Review | Moto Z2 Play smartphone

If there’s anything that comes into your mind when you hear the word “Motorola,” we’re pretty sure it’s the Motorola Razr. The Motorola Razr still holds the record as the best-selling clam-shell phone up to this date as a result of its worldwide acclaim until its decline when the touchscreen era began.

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Motorola, which Lenovo has acquired, continuous to crawl out of the grave and has made it clear that it wants nothing but to win back the Razr-like attention it had few years ago by coming up with refreshing features to play with – and the returnee has chosen the Moto Z2 Play to take that duty.

Unboxing and Design

Living up to the company’s goal of showcasing something new, the Z2 Play’s packaging embodies a sliding box rather than the typical hamburger setup. It encapsulates the Z2 Play itself, manuals, SIM pin, charger, and earphones.

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With this news smartphone, Motorola has cleverly assembled the Z2 Play’s exteriors. After several attempts of finding the latest smartphones that actually place their loudspeakers at the front panel, we have finally found the right one in the form of Moto’s latest flagship phone. In addition to hitting the right spot, Z2 Play’s external speaker exhales tremendous quality of audio at a maximum volume level.

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Standing at 6.15 inches, the Z2 Play maintains a 0.24-inch waist, which the company claims to be the thinnest in the Moto line-up. The left edge has no buttons to offer, while the right edge serves as a home for the volume keys and the power/lock key, which are sized less than what we prefer. The power key is also textured to a grille design – a feeling that can get irritating to fingers.

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At the top is the SIM cards and microSD tray. Yes, you’ve read it right: it’s “tray” – as Moto has managed to produce a single plate for a dedicated microSD socket and two SIM cards.

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The USB Type-C socket and headphone jack are placed at the foot of the Z2 Play.

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Looking at the Z2 Play as a whole, it seems like an under construction smartphone due to Moto Mods metallic dots at the back where you connect Moto’s snap-on modules. These dots can transform the handset into a projector, a zoom-in camera, a boombox, and more.

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Lastly, the space under the screen doesn’t have anything except for the home button, which functions more than you could see. More on that later.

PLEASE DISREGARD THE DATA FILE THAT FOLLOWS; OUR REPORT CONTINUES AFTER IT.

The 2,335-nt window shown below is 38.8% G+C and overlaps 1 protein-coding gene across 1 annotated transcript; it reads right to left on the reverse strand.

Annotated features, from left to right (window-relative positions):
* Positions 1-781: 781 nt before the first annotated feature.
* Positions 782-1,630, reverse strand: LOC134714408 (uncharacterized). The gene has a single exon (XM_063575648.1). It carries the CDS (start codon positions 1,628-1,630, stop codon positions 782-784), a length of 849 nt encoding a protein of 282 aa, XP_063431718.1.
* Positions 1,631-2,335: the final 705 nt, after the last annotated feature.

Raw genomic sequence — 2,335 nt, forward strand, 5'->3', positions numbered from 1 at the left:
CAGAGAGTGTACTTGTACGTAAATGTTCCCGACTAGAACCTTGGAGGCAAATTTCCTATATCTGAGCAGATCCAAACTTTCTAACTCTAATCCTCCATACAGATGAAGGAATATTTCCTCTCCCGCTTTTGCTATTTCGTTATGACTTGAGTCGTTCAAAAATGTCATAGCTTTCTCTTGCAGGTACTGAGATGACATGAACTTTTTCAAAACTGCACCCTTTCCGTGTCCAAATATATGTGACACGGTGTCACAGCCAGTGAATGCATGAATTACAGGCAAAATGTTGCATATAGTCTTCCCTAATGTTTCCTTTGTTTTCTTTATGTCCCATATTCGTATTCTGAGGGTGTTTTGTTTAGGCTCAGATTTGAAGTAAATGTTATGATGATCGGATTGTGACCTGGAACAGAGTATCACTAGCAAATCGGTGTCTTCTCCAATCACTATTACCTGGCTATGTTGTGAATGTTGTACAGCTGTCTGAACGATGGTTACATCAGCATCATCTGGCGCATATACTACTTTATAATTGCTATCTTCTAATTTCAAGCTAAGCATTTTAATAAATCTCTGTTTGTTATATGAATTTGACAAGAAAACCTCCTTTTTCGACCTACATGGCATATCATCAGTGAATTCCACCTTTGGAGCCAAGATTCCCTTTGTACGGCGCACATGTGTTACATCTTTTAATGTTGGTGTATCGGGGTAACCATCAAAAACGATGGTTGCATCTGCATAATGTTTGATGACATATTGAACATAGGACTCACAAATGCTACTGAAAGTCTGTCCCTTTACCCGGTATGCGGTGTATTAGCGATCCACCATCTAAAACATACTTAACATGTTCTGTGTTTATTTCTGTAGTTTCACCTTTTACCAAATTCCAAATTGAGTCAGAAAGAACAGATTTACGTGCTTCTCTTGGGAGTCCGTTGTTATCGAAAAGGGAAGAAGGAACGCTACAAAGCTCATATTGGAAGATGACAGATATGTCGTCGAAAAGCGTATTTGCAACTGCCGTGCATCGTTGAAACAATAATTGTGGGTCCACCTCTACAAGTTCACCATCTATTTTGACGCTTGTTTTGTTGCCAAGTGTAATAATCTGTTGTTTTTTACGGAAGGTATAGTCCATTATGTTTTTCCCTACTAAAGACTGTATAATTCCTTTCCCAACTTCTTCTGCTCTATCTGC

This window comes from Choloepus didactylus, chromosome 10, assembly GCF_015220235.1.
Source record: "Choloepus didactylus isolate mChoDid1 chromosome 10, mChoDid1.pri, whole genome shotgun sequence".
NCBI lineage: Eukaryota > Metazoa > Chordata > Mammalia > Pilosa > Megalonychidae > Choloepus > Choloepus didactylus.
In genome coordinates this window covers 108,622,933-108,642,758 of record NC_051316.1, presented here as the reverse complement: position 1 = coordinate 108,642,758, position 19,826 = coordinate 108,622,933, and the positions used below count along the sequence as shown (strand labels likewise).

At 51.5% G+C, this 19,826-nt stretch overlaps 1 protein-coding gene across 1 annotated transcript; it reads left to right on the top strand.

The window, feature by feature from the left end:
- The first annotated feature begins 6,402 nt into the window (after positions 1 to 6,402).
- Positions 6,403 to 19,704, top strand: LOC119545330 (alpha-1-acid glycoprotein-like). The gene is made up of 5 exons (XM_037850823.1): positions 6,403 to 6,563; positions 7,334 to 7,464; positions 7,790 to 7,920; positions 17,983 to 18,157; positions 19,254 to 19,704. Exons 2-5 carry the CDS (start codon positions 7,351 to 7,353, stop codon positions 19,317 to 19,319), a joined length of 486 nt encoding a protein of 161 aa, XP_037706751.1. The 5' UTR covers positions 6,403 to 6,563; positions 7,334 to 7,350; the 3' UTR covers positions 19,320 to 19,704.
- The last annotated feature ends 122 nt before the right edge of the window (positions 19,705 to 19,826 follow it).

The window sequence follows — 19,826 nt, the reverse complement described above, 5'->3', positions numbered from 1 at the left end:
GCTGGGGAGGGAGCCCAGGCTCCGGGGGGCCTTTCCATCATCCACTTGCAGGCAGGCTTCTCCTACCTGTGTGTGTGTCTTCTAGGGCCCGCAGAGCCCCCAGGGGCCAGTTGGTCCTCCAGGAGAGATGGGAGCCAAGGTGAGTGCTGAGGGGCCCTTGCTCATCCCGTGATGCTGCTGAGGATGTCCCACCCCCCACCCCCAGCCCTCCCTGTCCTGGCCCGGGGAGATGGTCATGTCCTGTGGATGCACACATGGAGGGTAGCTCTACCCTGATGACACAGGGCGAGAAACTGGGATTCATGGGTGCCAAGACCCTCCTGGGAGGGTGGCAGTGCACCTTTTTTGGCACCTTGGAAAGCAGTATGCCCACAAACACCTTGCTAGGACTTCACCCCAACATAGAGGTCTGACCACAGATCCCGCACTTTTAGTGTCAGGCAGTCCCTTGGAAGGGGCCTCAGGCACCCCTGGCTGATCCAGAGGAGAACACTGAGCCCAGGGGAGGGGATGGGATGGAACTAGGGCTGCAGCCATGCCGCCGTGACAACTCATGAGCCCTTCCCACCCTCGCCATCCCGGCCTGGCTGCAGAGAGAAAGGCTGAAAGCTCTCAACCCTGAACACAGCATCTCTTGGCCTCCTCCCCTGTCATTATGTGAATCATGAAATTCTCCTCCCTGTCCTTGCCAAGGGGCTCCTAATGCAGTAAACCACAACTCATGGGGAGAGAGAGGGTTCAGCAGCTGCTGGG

Performance and Features

The Android 7.1.1 Nougat runs through the Z2 Play’s nerves without too much bloatware unlike its close competitors. It eliminates the app drawer button and uses a swipe-up pad for the applications instead.

For the technical part, the Z2 Play holds 4GB RAM and 64GB of internal storage, with ARM Qualcomm 2.21 GHz chip to back them up. It is powered by a 3,000mAh battery with a quick-charging component that allows you to refill it back to 100% in just a few minutes.

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There’s a Moto app to customize what your phone can do. One of our favorite features is the “chop-chop” flashlight, which basically switches the flashlight on when you hold the handset and chop it twice.

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Before we dig into benchmark scores, we’d just like to highlight what we have mentioned earlier: the home button functions more than we could see: The Z2 Play allows you to move the navigation bar (Back, Home, Recent Apps) to the home button and provide a full screen interface.

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The home button, which can also unlock the phone by sniffing your fingerprint, then becomes a swipe-functioned pad that lets you access the recent apps by swiping right; use the back function by swiping left; and access the home screen by just tapping.

To solidify its value, the home button can also lock your phone by tap-and-hold finger move, which saves your power/lock key from wearing out. Unfortunately, the home button is too sensitive that it detects your finger even when there’s a cloth blocking between them.

Now that we’ve discussed everything we like and what we don’t like about the Z2 Play, here’s how the handset performed in our benchmark session:

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Display and Camera

Moto Z2 Play’s Super Amoled screen displays a 1080 x 1920 resolution with 401 pixel density. Shooting up to 4032 x 3024 using the rear camera and 2592 x 1944 using the front, this smartphone renders 12-megapixel and 5-megapixel images respectively.

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There are LED flashes placed in the front and at the back to support your photography in low-light environment as the Z2 Play performs slower when shooting in dim-lit areas.To justify its quality, check out the images below:

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Pricing and Conclusion

Exhibiting a great display and performance, the Moto Z2 Play is a worthy choice especially with a mid-range price tag (P24,999) for a flagship-level device. Even when you opt out of using the Mods, the Z2 Play can stand on its own and still serve you the best dish on the menu.

The Good:

  • Solid metallic design
  • Excellent display and performance
  • Clever exterior interface
  • Quick-charging feature

The Bad:

  • Power/Lock key texture
  • Sensitive fingerprint pad

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